Pharmacy Groups Balk at Supplying Lethal Injection Drugs

31 Mar 2015 | Author: | No comments yet »

Pharmacists Group Tells Member Not to Participate in Executions.

A leading association for U.S. pharmacists adopted a policy Monday that discourages its members from providing drugs for use in lethal injections — a move that could make carrying out such executions even harder for states with the death penalty. Death-penalty states scrambling to find drugs for lethal injections are facing a new hurdle: two groups that represent compounding pharmacists have told their members to stop making the killer cocktails.

The new guidelines could make it tough for death penalty states, like Texas, that have been looking at made-to-order execution drugs from compounding pharmacies as the answer to a nationwide shortage of execution drugs. The declaration approved by American Pharmacists Association delegates at their annual meeting held in San Diego this year says the practice of providing lethal-injection drugs is contrary to the role of pharmacists as health care providers.

The move by the association, which has about 62,000 members, sets out ethical standards for the profession but has no authority to halt the activities of the main suppliers of drugs for executions — lightly regulated compounding pharmacies that can mix chemicals. Pharmacists now join doctors and anesthesiologists in having national associations with ethics codes that restrict credentialed members from participating in executions. “Now there is unanimity among all health professions in the United States who represent anybody who might be asked to be involved in this process,” said association member Bill Fassett, who voted in favor of the policy. He notes that the new policy brings the APA in line with policies held by the American Medical Association, the American Nurses Association and the American Board of Anesthesiology. But now the compounded version is also becoming difficult to come by, with most pharmacists reluctant to expose themselves to possible harassment by death-penalty opponents.

Increasingly, pharmacies have been tapped by some states to supply medicines for executions as a growing number of drug makers restrict the use of the mediations. The AP adds: “Texas’ prison agency scrambled this month to find a supplier to replenish its inventory, then found a supply from a compounded pharmacy it won’t identify. At least nine drug makers have formally taken this step, according to Reprieve, an advocacy group based in the U.K. that has been pressuring companies to withhold their medicines for this purpose. Also this month, an execution in Georgia was put off when prison authorities questioned the appearance of the compounded pentobarbital they planned to use. “After a troubling use of a two-drug method last year, Ohio said it will use compounded versions of either pentobarbital or sodium thiopental in the future, though it doesn’t have supplies of either drug and hasn’t said how it will obtain them. All executions scheduled this year were pushed to 2016 to give the state more time to find the drugs.” The APhA represents some 62,000 practicing pharmacists, pharmaceutical scientists, student pharmacists and pharmacy technicians.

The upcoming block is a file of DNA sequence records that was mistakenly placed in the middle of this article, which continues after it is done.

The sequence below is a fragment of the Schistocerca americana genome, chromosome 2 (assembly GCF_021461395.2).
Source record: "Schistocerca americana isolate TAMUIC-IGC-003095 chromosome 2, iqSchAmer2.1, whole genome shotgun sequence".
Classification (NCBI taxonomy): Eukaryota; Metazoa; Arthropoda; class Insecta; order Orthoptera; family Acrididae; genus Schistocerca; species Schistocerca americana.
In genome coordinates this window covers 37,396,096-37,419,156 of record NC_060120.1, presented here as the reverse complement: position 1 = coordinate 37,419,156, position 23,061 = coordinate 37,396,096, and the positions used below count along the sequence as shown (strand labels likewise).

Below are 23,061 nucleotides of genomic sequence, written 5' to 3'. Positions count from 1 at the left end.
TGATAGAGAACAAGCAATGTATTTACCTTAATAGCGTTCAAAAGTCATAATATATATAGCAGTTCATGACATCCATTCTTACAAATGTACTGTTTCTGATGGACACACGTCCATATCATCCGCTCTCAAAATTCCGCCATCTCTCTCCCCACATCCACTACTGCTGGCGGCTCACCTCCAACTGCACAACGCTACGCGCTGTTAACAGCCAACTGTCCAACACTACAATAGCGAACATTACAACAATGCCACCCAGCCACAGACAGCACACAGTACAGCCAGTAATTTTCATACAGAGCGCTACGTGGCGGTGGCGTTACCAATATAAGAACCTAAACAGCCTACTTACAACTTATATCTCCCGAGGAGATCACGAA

The big manufacturers of the chemicals that were used in executions for years have stopped selling their wares to correctional systems under pressure from anti-death penalty activists. That has forced states to turn to compounding pharmacies for specialty orders — but their products are not FDA-approved and critics have expressed concern about the sterility and quality of the drugs.

Currently, pharmacists are permitted by law to dispense medications for executions if a licensed doctor writes a legitimate prescription, according to Carmen Catizone, the executive director of the National Association of Boards of Pharmacy. There is no indication that any state legislature is considering a change to its regulations, but at the time of the IACP policy change last week, he noted that new policy statements may attract attention from state boards, given ongoing controversy over executions. “Any statement from any organization will get looked at,” APA chief strategy officer Mitch Rothholz said. Lawyers for condemned inmates have argued — largely without success — that made-to-order injections could contain shoddy drugs and cause an excruciating death.

Compounding pharmacies exposed as execution suppliers have also been targeted by protests, and several have decided they would not sell to prisons any more. Andre Cole faces execution on April 14 for fatally stabbing his ex-wife’s boyfriend, and Kimber Edwards on May 12 for hiring a hitman to kill his ex-wife.

In response, a wave of states have enacted secrecy laws that protect the anonymity of the pharmacies, and anyone else involved in the execution process. Scheidgger said he expects that at least a few compounding pharmacies will buck the trade groups and continue to sell their products to prisons until a new source is found.

Fassett, a professor emeritus of pharmacy law and ethics at Washington State University, said the united front by health professionals might force people to finally face the death penalty’s harsh realities. “It’s like we’re not really executing.

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